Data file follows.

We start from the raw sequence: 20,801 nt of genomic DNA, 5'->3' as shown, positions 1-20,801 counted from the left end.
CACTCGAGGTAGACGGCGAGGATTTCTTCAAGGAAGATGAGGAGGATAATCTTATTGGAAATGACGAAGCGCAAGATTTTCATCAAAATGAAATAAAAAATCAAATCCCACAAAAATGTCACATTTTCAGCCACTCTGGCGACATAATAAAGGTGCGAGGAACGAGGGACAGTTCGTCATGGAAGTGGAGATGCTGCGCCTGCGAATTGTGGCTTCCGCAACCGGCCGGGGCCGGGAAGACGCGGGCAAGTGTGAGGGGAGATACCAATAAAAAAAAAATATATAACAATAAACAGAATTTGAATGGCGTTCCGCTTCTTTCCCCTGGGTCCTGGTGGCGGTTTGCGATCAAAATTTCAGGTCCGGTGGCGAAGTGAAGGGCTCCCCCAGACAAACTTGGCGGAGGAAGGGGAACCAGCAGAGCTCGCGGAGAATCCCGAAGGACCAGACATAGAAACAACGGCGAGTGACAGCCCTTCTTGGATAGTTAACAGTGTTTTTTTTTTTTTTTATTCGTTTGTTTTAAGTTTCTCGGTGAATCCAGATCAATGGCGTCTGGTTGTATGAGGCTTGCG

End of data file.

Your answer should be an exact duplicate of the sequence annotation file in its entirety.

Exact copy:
We start from the raw sequence: 20,801 nt of genomic DNA, 5'->3' as shown, positions 1-20,801 counted from the left end.
CACTCGAGGTAGACGGCGAGGATTTCTTCAAGGAAGATGAGGAGGATAATCTTATTGGAAATGACGAAGCGCAAGATTTTCATCAAAATGAAATAAAAAATCAAATCCCACAAAAATGTCACATTTTCAGCCACTCTGGCGACATAATAAAGGTGCGAGGAACGAGGGACAGTTCGTCATGGAAGTGGAGATGCTGCGCCTGCGAATTGTGGCTTCCGCAACCGGCCGGGGCCGGGAAGACGCGGGCAAGTGTGAGGGGAGATACCAATAAAAAAAAAATATATAACAATAAACAGAATTTGAATGGCGTTCCGCTTCTTTCCCCTGGGTCCTGGTGGCGGTTTGCGATCAAAATTTCAGGTCCGGTGGCGAAGTGAAGGGCTCCCCCAGACAAACTTGGCGGAGGAAGGGGAACCAGCAGAGCTCGCGGAGAATCCCGAAGGACCAGACATAGAAACAACGGCGAGTGACAGCCCTTCTTGGATAGTTAACAGTGTTTTTTTTTTTTTTTATTCGTTTGTTTTAAGTTTCTCGGTGAATCCAGATCAATGGCGTCTGGTTGTATGAGGCTTGCG